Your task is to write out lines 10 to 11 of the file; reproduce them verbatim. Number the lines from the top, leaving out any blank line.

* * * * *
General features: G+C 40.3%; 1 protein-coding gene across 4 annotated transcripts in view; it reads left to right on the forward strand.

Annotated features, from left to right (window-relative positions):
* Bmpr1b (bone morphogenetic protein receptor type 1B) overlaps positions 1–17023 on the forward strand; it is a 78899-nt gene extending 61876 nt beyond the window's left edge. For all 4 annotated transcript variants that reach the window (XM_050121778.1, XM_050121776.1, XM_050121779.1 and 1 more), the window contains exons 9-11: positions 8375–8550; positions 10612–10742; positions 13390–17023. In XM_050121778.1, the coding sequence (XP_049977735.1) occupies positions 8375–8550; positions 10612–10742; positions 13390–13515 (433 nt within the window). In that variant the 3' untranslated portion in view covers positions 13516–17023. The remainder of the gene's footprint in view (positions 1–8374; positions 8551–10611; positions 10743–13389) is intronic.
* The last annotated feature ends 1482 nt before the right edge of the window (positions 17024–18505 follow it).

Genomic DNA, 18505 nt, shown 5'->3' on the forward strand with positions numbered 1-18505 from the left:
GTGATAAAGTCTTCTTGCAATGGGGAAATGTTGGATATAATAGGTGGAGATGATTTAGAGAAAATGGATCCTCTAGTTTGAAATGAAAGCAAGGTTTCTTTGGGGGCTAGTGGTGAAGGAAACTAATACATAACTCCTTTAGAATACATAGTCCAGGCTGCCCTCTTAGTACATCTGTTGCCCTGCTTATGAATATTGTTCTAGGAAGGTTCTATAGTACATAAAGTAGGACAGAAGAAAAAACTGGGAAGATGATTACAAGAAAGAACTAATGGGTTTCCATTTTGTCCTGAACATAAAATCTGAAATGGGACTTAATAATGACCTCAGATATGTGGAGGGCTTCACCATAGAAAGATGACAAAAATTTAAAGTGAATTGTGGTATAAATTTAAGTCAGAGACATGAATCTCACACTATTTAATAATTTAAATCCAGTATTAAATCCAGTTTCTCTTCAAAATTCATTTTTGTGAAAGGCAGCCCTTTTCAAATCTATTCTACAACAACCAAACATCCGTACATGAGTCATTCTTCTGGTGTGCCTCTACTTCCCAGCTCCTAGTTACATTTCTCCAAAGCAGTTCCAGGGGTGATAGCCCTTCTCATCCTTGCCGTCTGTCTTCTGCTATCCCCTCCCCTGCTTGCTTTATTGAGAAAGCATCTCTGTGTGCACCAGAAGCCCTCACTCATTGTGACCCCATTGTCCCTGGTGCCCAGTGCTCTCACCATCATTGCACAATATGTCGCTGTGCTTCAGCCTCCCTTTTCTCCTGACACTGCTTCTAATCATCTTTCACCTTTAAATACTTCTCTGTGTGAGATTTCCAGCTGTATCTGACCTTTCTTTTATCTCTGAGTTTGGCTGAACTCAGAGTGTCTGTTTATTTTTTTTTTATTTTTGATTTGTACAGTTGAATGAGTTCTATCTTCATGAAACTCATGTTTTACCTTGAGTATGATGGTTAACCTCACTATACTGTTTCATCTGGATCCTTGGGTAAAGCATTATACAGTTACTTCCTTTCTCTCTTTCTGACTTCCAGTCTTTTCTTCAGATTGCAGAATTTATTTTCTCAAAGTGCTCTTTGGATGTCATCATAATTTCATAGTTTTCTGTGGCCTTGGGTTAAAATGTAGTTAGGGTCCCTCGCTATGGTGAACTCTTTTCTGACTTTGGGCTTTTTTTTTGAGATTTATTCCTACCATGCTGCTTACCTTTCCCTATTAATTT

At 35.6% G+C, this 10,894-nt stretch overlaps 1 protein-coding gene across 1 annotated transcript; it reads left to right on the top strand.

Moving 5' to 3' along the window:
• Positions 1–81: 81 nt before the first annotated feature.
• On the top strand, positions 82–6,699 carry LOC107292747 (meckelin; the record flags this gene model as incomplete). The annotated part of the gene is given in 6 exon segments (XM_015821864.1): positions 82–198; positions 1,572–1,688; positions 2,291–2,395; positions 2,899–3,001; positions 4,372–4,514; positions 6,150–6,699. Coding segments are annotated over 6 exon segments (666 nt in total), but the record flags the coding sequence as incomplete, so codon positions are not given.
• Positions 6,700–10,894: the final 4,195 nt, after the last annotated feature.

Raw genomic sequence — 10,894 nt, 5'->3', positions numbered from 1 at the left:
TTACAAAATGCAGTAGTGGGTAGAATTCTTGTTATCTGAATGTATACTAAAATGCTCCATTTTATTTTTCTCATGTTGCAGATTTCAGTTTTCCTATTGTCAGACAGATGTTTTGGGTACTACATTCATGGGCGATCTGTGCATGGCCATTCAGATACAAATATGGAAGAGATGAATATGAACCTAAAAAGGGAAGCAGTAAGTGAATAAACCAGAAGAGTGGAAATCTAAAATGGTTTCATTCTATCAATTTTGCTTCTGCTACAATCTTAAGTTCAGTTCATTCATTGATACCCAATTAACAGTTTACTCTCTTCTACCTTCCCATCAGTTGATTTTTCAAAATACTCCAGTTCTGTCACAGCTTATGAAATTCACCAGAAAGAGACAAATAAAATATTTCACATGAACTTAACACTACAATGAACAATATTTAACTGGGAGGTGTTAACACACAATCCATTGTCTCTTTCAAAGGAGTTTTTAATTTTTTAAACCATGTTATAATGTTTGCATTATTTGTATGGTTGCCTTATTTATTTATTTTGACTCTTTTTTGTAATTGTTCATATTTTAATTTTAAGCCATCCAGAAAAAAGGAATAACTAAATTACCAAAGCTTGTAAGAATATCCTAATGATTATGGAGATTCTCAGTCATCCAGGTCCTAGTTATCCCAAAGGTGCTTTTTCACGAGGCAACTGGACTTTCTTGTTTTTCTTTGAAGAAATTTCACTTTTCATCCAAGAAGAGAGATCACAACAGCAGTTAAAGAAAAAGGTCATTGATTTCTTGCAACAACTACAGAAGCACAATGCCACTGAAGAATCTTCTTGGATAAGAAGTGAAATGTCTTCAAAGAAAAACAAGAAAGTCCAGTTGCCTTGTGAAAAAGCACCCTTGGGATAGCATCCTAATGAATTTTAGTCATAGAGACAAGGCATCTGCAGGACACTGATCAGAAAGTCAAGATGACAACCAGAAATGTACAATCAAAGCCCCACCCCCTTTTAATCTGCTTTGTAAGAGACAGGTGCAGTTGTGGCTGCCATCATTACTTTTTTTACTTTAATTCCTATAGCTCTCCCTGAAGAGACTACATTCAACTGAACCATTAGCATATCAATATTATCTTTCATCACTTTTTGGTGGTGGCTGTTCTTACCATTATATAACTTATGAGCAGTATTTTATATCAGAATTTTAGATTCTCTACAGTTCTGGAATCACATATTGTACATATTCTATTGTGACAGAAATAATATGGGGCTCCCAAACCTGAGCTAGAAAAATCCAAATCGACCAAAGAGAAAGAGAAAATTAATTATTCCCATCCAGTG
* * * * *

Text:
• On the top strand, positions 82–6,699 carry LOC107292747 (meckelin; the record flags this gene model as incomplete). The annotated part of the gene is given in 6 exon segments (XM_015821864.1): positions 82–198; positions 1,572–1,688; positions 2,291–2,395; positions 2,899–3,001; positions 4,372–4,514; positions 6,150–6,699. Coding segments are annotated over 6 exon segments (666 nt in total), but the record flags the coding sequence as incomplete, so codon positions are not given.
• Positions 6,700–10,894: the final 4,195 nt, after the last annotated feature.